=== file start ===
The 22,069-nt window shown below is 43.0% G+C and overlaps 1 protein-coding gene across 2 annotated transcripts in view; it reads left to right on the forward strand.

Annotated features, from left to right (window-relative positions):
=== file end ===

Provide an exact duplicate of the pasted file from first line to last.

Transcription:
The 22,069-nt window shown below is 43.0% G+C and overlaps 1 protein-coding gene across 2 annotated transcripts in view; it reads left to right on the forward strand.

Annotated features, from left to right (window-relative positions):